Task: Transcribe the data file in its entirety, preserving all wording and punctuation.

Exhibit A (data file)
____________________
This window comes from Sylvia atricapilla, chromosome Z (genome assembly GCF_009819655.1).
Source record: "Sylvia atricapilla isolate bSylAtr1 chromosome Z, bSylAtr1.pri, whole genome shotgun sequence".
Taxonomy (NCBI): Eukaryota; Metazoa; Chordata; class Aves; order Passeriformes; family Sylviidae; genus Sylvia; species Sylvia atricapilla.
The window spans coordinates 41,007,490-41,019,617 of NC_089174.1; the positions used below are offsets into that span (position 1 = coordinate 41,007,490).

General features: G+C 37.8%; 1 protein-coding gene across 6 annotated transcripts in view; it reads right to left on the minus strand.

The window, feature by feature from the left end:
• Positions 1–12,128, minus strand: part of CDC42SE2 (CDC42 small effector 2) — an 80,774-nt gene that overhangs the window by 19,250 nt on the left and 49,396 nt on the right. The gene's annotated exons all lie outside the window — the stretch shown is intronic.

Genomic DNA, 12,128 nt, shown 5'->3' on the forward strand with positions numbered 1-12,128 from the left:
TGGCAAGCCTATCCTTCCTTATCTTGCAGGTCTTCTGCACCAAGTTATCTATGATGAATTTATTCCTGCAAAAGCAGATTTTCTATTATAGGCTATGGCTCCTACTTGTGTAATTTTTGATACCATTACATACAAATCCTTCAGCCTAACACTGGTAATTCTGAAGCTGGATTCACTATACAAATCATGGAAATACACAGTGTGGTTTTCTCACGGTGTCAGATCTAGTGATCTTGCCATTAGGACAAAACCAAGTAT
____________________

This window comes from Sylvia atricapilla, chromosome Z (genome assembly GCF_009819655.1).
Source record: "Sylvia atricapilla isolate bSylAtr1 chromosome Z, bSylAtr1.pri, whole genome shotgun sequence".
Taxonomy (NCBI): Eukaryota; Metazoa; Chordata; class Aves; order Passeriformes; family Sylviidae; genus Sylvia; species Sylvia atricapilla.
The window spans coordinates 41,007,490-41,019,617 of NC_089174.1; the positions used below are offsets into that span (position 1 = coordinate 41,007,490).

General features: G+C 37.8%; 1 protein-coding gene across 6 annotated transcripts in view; it reads right to left on the minus strand.

The window, feature by feature from the left end:
• Positions 1–12,128, minus strand: part of CDC42SE2 (CDC42 small effector 2) — an 80,774-nt gene that overhangs the window by 19,250 nt on the left and 49,396 nt on the right. The gene's annotated exons all lie outside the window — the stretch shown is intronic.

Genomic DNA, 12,128 nt, shown 5'->3' on the forward strand with positions numbered 1-12,128 from the left:
TGGCAAGCCTATCCTTCCTTATCTTGCAGGTCTTCTGCACCAAGTTATCTATGATGAATTTATTCCTGCAAAAGCAGATTTTCTATTATAGGCTATGGCTCCTACTTGTGTAATTTTTGATACCATTACATACAAATCCTTCAGCCTAACACTGGTAATTCTGAAGCTGGATTCACTATACAAATCATGGAAATACACAGTGTGGTTTTCTCACGGTGTCAGATCTAGTGATCTTGCCATTAGGACAAAACCAAGTAT